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Part of
Sensory Processing Handbook

The eight senses - guidance for practitioners in Somerset

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Part of
Sensory Processing Handbook

The eight senses - guidance for practitioners in Somerset

1

Introduction

Information on the nature of sensory processing differences and the impact they can have on children and young people's lives

Somerset SEND CharterWhat is sensory processing?Sensory processing differences or difficultiesInteroception – the eighth senseChecklists and assessments
2

The sensory system

Safe interventions for both children and young people, and groups

TactileProprioceptiveInteroceptiveVestibularVisualAuditoryOlfactoryTaste
3

School approaches

Recommendations for creating appropriate learning environments for pupils with sensory processing differences

Whole school approachClassroom strategiesWhat to do if you are concerned a pupil is experiencing sensory processing difficultiesReferring to occupational therapy

What it is

We receive visual input through our eyes and use this information in conjunction with our brains to interpret our physical environment.

Please ensure child’s vision has been checked by a relevant medical professional.

Hypersensitive

(over-sensitive)

Potential signsPotential impactStrategies to assist with learning
Potential signsDifficulties to differentiate which visual information is important. Potential impactAvoiding areas with bright lights or a lot of visual information.Strategies to assist with learningMinimising visual input in the learning environment. Creating an area of the classroom with blank walls or a screen.
Potential signsStruggles to find information from the classroom walls.Potential impactDelayed learning of letters and numbers. Strategies to assist with learningUsing coloured overlays for written information.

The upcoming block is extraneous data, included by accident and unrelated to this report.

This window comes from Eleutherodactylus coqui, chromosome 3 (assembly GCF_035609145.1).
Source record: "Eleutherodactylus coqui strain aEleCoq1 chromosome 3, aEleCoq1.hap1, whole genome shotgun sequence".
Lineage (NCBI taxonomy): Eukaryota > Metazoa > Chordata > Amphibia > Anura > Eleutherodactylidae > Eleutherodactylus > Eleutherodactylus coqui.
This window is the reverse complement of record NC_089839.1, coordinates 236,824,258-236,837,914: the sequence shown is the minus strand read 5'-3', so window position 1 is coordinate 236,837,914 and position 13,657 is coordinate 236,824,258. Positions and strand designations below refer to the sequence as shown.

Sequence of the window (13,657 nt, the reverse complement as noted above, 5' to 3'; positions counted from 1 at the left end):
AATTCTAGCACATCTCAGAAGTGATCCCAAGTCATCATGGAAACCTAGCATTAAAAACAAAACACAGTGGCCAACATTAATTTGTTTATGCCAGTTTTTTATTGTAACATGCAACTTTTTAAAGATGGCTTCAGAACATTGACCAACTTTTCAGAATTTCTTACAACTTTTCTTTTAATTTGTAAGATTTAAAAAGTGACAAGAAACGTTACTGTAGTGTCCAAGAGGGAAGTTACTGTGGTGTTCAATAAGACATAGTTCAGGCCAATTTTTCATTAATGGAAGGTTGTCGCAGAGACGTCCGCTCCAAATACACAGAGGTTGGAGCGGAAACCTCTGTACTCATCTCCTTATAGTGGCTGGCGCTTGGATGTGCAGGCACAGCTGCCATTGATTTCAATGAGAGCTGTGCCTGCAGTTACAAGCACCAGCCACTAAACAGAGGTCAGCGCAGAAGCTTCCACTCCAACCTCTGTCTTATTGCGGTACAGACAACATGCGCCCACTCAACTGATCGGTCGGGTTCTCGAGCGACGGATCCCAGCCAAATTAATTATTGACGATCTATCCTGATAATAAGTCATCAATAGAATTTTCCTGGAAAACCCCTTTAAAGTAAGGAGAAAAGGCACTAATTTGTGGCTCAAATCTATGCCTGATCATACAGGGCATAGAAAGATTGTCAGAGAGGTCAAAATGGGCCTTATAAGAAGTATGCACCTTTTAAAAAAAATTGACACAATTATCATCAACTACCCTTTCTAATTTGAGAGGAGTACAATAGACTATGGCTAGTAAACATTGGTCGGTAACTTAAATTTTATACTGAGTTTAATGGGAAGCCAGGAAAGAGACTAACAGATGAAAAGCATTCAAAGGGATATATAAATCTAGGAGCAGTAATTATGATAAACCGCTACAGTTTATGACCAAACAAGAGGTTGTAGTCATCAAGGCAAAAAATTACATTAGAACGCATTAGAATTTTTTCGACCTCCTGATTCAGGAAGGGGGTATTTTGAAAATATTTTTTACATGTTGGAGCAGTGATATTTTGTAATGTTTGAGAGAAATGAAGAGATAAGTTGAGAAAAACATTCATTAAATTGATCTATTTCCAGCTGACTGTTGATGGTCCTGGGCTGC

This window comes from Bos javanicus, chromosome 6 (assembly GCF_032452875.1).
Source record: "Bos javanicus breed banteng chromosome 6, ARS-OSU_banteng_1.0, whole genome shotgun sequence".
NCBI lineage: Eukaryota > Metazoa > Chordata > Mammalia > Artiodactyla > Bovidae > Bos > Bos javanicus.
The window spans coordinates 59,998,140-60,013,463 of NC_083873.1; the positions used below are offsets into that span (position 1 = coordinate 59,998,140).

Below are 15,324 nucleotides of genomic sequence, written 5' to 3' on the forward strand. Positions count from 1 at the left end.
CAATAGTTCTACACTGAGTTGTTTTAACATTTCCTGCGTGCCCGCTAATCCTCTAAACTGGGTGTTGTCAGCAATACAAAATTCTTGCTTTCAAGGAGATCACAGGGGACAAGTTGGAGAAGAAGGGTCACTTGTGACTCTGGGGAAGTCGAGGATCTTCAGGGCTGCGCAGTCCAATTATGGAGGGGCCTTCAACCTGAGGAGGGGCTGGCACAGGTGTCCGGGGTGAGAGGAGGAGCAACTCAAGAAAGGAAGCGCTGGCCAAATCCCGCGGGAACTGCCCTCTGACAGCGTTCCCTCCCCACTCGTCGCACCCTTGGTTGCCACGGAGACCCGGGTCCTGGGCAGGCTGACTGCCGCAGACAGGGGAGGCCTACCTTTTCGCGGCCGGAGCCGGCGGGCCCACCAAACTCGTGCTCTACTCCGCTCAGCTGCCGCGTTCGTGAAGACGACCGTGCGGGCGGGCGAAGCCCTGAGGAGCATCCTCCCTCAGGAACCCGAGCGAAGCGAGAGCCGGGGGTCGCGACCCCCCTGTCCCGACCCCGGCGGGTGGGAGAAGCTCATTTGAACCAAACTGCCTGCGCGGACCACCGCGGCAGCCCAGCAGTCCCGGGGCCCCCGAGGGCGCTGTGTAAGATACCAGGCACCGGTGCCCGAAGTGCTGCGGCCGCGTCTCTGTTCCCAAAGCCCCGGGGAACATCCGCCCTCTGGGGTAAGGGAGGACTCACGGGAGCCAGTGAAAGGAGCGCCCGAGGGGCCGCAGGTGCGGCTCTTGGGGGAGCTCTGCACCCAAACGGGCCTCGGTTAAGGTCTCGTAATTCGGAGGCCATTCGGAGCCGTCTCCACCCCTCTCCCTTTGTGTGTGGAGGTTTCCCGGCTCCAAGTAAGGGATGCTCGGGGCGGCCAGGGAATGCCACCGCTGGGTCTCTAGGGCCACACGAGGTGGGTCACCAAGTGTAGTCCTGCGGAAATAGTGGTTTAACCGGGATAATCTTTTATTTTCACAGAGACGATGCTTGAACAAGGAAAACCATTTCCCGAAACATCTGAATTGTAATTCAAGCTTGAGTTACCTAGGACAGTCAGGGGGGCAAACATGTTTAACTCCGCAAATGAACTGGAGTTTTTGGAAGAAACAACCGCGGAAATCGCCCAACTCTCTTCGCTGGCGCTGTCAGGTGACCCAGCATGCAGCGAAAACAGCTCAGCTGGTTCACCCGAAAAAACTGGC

Potential signsDifficulty to find word in cross word. Difficulty to complete worksheets independently.Potential impactStrategies to assist with learningUsing a clear desk policy in class.
Potential signsDifficulties copying information off whiteboards in class as distracted from the over-stimulation.Potential impactStrategies to assist with learning
Potential signsDifficulty finding things in a drawer or box due to over stimulation.Potential impactStrategies to assist with learning
Potential signsDifficulty deciphering graphs and charts. Potential impactStrategies to assist with learningConsider changing the colours of graphs to bright colours for important items and dull colours for less important items.

Hyposensitive

Hyposensitive

Potential signsPotential impactStrategies to assist with learning
Potential signsDifficulties to notice visual information. Potential impactStrategies to assist with learning
Potential signsFlicking objects in front of eyesPotential impactStrategies to assist with learning
Potential signsFascination with moving objects or flashing lightsPotential impactDistracted by wanting to flick objects or look at lights.Strategies to assist with learning
Potential signsDifficulty finding information on busy backgrounds such as a lot of text on a sheet or information on the whiteboard.Potential impactDifficulty concentrating in busy and cluttered environments. Strategies to assist with learningBright colours highlighting key facts/areas to help focus attention
Potential signsLack of attention to visual input, may copy letters and numbers as mirror or upside down, as don’t notice the directions. Potential impactDelayed learning of letters and numbers. Strategies to assist with learningUse verbal cues to focus attention on the important visual input.

Last reviewed: November 29, 2023 by Helly

Next review due: May 29, 2024

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